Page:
Now that several weeks have passed since the Court of Justice of the European Union’s (CJEU) decision in the “Schrems II” case—which struck down the EU-U.S. Privacy Shield—it’s worth taking a moment to reflect on what the decision means and the path forward. In the immediate aftermath of the decision, some wondered what this would mean for cross-border data transfers and whether they remained valid, but upon more analysis, they remain intact—with some caveats. At the same time, given the size and importance of the EU-U.S. trade relationship (over $700 billion in total volume), it is vital that we come together to achieve lasting solutions to help enable appropriate data transfers for the good of society and the economy.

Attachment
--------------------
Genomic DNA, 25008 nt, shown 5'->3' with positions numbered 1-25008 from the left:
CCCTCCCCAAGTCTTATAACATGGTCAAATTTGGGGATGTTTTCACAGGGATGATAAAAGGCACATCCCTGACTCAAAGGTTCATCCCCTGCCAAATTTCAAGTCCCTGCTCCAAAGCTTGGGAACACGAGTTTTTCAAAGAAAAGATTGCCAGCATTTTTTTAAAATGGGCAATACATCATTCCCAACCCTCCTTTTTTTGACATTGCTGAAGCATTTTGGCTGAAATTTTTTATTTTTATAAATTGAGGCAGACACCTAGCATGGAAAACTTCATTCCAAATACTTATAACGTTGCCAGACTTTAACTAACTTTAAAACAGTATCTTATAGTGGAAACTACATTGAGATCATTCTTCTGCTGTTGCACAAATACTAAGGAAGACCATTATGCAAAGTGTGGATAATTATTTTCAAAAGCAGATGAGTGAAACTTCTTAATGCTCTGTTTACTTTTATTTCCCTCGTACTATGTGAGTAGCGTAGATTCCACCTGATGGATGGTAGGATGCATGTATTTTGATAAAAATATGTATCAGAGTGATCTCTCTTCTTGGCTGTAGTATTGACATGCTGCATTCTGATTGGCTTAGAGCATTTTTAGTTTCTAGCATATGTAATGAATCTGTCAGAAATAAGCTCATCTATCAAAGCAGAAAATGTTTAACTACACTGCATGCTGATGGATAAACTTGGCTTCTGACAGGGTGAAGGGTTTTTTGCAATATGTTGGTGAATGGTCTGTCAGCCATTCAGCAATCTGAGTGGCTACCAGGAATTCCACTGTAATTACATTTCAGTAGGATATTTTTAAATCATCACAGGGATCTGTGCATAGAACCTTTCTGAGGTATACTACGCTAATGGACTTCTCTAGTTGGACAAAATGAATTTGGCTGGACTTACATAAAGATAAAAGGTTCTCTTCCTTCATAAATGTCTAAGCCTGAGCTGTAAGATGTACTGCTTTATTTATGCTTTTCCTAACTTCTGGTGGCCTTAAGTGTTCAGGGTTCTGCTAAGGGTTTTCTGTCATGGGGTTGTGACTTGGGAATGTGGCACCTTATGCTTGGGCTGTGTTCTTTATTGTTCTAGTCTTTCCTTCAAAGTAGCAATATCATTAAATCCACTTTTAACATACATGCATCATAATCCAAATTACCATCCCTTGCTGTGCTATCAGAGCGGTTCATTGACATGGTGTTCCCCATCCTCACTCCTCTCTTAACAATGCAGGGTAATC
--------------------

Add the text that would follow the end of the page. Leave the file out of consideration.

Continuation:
Here are three things that still remain true at this point:
Transfers to the U.S. remain permissible. Privacy Shield was struck down because of concerns about protections of personal data under U.S. law and how EU residents could raise potential complaints. But personal data still can be transferred to the United States. Privacy Shield was an adequacy decision: any transfers of personal data to the U.S. were valid, so long as the transfer was to a company that